Effect of honey on the body weight of glibenclamide treated alloxan induced diabetic rats


Onyebuchi Obia, Chinomso Ojiugo Ogwa, Sunday Ogbu Ojeka, Austin Azubuike Ajah, Arthur Nwafor Chuemere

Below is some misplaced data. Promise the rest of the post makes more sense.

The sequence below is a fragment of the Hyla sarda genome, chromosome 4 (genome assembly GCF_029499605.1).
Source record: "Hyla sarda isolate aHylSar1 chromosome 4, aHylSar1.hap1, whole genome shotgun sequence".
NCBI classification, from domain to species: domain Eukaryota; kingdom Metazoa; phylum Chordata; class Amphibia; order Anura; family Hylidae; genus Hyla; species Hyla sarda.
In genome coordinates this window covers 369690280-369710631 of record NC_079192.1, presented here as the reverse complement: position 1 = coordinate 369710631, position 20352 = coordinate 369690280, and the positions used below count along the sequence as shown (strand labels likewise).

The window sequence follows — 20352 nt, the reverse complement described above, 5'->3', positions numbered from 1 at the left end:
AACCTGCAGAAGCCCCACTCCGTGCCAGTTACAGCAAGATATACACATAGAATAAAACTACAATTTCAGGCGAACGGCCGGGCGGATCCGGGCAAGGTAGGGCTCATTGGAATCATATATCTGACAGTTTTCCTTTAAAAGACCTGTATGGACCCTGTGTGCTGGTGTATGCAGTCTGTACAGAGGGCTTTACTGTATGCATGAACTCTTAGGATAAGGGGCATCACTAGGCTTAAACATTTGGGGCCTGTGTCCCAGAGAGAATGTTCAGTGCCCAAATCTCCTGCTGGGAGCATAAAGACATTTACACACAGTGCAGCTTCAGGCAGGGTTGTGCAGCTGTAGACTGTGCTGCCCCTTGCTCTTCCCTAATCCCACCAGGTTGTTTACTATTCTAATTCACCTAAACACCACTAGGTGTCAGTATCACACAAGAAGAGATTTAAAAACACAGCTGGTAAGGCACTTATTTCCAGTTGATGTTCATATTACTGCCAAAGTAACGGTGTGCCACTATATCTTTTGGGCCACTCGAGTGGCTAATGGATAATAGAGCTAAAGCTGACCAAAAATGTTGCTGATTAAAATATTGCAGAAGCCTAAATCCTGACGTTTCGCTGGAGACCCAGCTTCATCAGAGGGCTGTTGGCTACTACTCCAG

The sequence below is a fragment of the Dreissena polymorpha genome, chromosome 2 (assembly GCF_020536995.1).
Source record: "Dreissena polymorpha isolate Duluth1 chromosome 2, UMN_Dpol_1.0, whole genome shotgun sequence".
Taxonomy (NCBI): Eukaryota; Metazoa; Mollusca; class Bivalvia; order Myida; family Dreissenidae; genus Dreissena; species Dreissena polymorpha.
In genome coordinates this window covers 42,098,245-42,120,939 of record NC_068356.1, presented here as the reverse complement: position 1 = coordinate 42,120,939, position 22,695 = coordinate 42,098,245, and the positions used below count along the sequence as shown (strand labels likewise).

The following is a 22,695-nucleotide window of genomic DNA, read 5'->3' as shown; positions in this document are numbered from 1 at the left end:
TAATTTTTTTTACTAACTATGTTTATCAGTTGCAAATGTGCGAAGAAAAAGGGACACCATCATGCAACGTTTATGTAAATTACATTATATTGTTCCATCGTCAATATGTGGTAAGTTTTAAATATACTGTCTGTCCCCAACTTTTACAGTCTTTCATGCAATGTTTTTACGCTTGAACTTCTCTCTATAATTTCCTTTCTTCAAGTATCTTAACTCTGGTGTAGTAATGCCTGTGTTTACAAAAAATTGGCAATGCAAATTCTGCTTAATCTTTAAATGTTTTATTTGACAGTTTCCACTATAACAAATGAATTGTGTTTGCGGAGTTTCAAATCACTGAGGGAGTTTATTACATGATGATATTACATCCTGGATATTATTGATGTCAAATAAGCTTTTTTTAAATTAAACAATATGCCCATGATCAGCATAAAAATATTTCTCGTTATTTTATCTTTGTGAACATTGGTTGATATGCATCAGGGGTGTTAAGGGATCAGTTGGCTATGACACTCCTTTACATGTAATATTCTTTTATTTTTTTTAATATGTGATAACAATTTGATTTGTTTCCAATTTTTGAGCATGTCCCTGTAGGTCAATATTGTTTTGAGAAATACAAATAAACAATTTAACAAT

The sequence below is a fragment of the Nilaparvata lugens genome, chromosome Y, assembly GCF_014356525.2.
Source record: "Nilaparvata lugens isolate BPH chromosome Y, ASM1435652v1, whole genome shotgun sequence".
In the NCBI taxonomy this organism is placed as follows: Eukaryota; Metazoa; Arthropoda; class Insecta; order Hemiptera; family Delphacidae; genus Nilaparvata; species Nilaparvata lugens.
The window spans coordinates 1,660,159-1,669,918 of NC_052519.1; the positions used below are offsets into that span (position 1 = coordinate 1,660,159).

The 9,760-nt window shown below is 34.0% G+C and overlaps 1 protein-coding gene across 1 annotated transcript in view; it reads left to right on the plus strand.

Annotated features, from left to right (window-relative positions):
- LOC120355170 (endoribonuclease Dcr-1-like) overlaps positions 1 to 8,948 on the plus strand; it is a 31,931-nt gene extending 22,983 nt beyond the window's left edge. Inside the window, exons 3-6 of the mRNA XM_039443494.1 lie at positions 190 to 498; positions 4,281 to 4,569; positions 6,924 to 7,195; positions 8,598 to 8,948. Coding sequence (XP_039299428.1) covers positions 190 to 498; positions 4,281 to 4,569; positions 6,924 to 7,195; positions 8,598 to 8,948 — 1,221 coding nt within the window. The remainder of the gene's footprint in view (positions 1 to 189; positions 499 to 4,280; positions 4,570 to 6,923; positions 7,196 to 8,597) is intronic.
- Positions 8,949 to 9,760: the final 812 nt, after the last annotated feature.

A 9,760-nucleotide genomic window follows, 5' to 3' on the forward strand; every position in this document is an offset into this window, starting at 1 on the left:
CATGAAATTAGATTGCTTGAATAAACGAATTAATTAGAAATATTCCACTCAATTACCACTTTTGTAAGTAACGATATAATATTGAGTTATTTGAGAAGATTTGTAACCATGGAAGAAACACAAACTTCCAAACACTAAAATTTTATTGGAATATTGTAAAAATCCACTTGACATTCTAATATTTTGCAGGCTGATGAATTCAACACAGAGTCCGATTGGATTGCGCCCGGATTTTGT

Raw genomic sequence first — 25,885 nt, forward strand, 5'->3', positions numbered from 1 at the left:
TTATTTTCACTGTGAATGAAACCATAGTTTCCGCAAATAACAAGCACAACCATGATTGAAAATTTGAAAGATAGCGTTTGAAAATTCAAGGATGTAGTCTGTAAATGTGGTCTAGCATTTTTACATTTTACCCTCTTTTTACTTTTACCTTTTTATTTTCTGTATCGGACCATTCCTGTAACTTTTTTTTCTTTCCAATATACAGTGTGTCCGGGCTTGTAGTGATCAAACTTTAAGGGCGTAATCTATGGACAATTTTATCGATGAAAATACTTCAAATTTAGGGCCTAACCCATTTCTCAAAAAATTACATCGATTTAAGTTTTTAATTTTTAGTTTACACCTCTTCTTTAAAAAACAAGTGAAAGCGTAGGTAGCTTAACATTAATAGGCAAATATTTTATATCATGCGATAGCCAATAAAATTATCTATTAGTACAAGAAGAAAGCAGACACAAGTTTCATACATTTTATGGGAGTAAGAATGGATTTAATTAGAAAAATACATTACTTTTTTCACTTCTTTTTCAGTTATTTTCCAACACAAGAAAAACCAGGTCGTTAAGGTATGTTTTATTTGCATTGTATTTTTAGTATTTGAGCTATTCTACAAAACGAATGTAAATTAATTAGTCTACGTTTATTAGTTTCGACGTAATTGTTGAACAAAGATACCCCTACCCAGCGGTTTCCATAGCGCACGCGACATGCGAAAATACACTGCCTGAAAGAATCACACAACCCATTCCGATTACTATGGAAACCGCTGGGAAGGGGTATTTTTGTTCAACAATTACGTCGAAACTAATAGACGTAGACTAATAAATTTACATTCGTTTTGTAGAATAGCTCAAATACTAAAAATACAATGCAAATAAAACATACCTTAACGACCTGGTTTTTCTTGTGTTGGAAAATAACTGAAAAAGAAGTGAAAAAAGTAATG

Aim/ Background: One of the classical features of diabetes mellitus is weight loss which may become excessive in some cases. This basically results from muscle wasting due to increased catabolism of proteins. The commonly used anti-diabetic drug; glibenclamide may not effectively prevent the excessive weight loss experienced by some diabetics. This is the reason why some complain of even extreme weight loss while on medication. Thus addition of a natural product with the potential to prevent excessive weight loss and make diabetics appear healthy while on treatment may be necessary. The aim of the present study is to determine the effect of honey on the body weight of glibenclamide treated alloxan induced diabetic rats. Methods: This study was carried out between September and October, 2015. A total of 20 male wistar rats weighing 200-250g were grouped into four with 5 rats in each group. Diabetes mellitus was induced in all the rats by intraperitoneally injecting 2% alloxan solution as 200mg/kg body weight. Each rat was weighed before and after the experiment and recorded accordingly. The animals received respectively oral administration of the following: Group one; 5.0ml/kg/day of distilled water, Group two; 5.0ml/kg/day of 50% honey, Group three; 5.0ml/kg/day of 50% honey together with 0.6mg/kg/day of glibenclamide, Group 4; glibenclamide alone (0.6mg/kg/day). The animals were treated for 4weeks. Results: There was significant increase in the mean final weight of the honey treated group compared to their initial weight. Conversely, significant mean weight reduction was noted for rats treated with glibenclamide alone. However, when honey was added to glibenclamide treatment, the weight loss was minimized. Conclusion: The present study showed that addition of honey to glibenclamide in the treatment of alloxan diabetic rats significantly improved the body weight compared to when the drug was administered alone. The study suggests that glibenclamide has a limited capability to stimulate the already damaged beta cells to stimulate insulin. However, when given together with honey, its anti-oxidant components may have prevented excessive protein catabolism. There could also be possible honey-induced pancreatic beta cell regeneration.